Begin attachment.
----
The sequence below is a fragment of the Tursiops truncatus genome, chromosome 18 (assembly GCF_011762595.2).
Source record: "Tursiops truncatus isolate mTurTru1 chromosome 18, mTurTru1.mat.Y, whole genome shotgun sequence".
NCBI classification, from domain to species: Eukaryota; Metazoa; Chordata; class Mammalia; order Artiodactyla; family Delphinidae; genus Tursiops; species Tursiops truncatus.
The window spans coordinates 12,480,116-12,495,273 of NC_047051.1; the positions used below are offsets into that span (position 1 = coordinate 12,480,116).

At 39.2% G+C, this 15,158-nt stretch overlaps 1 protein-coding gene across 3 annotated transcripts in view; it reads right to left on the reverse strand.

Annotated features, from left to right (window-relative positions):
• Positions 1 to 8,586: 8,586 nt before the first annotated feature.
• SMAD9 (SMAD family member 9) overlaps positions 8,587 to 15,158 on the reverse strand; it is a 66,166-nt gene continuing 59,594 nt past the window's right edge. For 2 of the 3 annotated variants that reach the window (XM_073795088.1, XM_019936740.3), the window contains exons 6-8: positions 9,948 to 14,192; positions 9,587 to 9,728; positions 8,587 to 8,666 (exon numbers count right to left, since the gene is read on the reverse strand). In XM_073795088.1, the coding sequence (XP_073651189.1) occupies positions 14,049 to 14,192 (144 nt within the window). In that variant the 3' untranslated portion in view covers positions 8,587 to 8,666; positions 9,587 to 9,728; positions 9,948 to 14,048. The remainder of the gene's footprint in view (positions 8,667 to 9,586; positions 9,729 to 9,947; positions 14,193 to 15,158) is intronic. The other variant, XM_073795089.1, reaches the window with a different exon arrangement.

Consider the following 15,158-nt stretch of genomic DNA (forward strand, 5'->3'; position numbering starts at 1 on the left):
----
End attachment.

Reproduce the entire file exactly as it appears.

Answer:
The sequence below is a fragment of the Tursiops truncatus genome, chromosome 18 (assembly GCF_011762595.2).
Source record: "Tursiops truncatus isolate mTurTru1 chromosome 18, mTurTru1.mat.Y, whole genome shotgun sequence".
NCBI classification, from domain to species: Eukaryota; Metazoa; Chordata; class Mammalia; order Artiodactyla; family Delphinidae; genus Tursiops; species Tursiops truncatus.
The window spans coordinates 12,480,116-12,495,273 of NC_047051.1; the positions used below are offsets into that span (position 1 = coordinate 12,480,116).

At 39.2% G+C, this 15,158-nt stretch overlaps 1 protein-coding gene across 3 annotated transcripts in view; it reads right to left on the reverse strand.

Annotated features, from left to right (window-relative positions):
• Positions 1 to 8,586: 8,586 nt before the first annotated feature.
• SMAD9 (SMAD family member 9) overlaps positions 8,587 to 15,158 on the reverse strand; it is a 66,166-nt gene continuing 59,594 nt past the window's right edge. For 2 of the 3 annotated variants that reach the window (XM_073795088.1, XM_019936740.3), the window contains exons 6-8: positions 9,948 to 14,192; positions 9,587 to 9,728; positions 8,587 to 8,666 (exon numbers count right to left, since the gene is read on the reverse strand). In XM_073795088.1, the coding sequence (XP_073651189.1) occupies positions 14,049 to 14,192 (144 nt within the window). In that variant the 3' untranslated portion in view covers positions 8,587 to 8,666; positions 9,587 to 9,728; positions 9,948 to 14,048. The remainder of the gene's footprint in view (positions 8,667 to 9,586; positions 9,729 to 9,947; positions 14,193 to 15,158) is intronic. The other variant, XM_073795089.1, reaches the window with a different exon arrangement.

Consider the following 15,158-nt stretch of genomic DNA (forward strand, 5'->3'; position numbering starts at 1 on the left):